The Stamp and Coin Place Blog: connecting the past and present of stamp and coin collecting, and looking to the future.

The Flip of a Coin

 

 

Tabletop game designer David Schirduan is about to release a new role-playing game that does something unusual: it relies on coins to move the story forward. We talked to David about his new game and how coins can be used as a storytelling device.

 

388b70f4d61f8a3af6f3cf7c176a1a96_originalPast and Present (PP): Explain a little bit about your new game Clink and how coins are used in it.

 

David Schirduan (David): Clink uses coins as currency and as a random generator. It’s a role-playing game where each player pretends to be a Mysterious Drifter without a past. The rules of the game help all players to work together and tell a story like classic westerns, ronin films, or noir tales.

 

Whenever an action is in doubt the player flips a coin to see what happens. To make things interesting coins are flipped several times to provide various outcomes. Maybe you succeed at what you were trying to do, but there’s some kind of cost or setback. Or maybe you failed miserably and things are worse than you expected.

 

Coins are also used to make characters stronger. Drifters are created as blank characters; just like when a new character enters a scene. The audience doesn’t know anything about them. Players can spend coins to add more details to their Drifter during the game; details like: “My Drifter is an old army doctor”, or “My Drifter used to be a bandit.” These details can help the Drifters accomplish their goals and add to the story of the game.

 

 

PP: How did you come up with the idea to use coins as a mechanic in the game? Why coins?

 

David: Most role-playing games use dice. The last game I made used cards and I wanted to try another game with something different. Coins are simple; everyone has flipped or spent coins. They have a nice weight and feel good to play with.

 

As the game took shape, coins just made more and more sense. They fit the western theme. Coins keep the game simple and straightforward. They allow the game to be played anywhere; homes, bars, military bases, schools, etc.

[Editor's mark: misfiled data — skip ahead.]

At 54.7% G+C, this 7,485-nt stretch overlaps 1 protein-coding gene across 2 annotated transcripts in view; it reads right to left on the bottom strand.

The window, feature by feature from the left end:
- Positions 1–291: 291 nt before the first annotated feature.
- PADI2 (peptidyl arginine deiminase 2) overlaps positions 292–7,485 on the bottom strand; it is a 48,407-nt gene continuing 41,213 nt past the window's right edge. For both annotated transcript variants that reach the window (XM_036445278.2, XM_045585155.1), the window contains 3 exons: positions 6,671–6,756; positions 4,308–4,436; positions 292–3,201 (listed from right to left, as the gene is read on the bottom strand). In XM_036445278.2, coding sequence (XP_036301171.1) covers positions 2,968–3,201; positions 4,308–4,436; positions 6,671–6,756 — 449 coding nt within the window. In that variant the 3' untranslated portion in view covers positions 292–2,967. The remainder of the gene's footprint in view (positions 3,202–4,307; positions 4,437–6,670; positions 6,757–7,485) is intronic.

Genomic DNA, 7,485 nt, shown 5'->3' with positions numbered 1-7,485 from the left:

Coins are just fun!

 

 

 

762818b5686849e32762e1ea335a466e_originalPP: Do you use specific coins for the game, ask players to use their own, or are the coins merely metaphorical?

 

David: I thought about making special coins that players would purchase for Clink, but I decided against it. Instead players are encouraged to use any special coins they own. I like to play with a one euro coin, a five rand coin, and a small medal I picked up from a yard sale. As long as it has two different faces you can play Clink with anything from beer coasters to manhole covers (Crossfit Clink!)

 

I like seeing picture of people playing with their own coins; it makes the game feel a little more personal.

 

 

PP: Clink includes a lot of futuristic technology in its spaghetti western setting; why did you choose to use a traditional currency like coins instead of a higher-tech credit system?

 

David: Originally the game was specifically for classic westerns. However I love stories like Firefly, Supernatural, or Harry Dresden; I knew I wanted Clink to be more flexible. The incredible artwork by Per Folmer blends together sci-fi, early frontier, and slight horror.

 

As for currency I’m sure that the Drifters in the game might use space credits or beaver skins or something. But I didn’t see the point in making players learn a new currency system. Using coins you have on hand makes the game simpler and easier to play.

 

 

95111d1d95b9383acd25323022c24808_originalPP: Finally, in your opinion, what is it about a coin flip that makes it such an iconic image in storytelling?

 

David: Anticipation. It reminds me of a quote from scientist poet Piet Hein:

 

“Whenever you’re called on to make up your mind…the best way to solve the dilemma is simply by spinning a penny. No – not so that chance shall decide the affair while you’re passively standing there moping; but the moment the penny is up in the air, you suddenly know what you’re hoping. ”

 

Watching the coin sail through the air, not knowing how it will land; it’s fun! Often Drifters will be trying dangerous things and having the outcome rely on a coin flip builds tension and excitement. What will happen to our heroes? How will they escape the burning ship? What’s the story behind Pearl, the new Drifter?

 

I don’t know. Why don’t we flip for it?

 

 

You can find David on Twitter, and check out Clink on the Kickstarter page. Looking for some special coins to play Clink with? Check out our selection!

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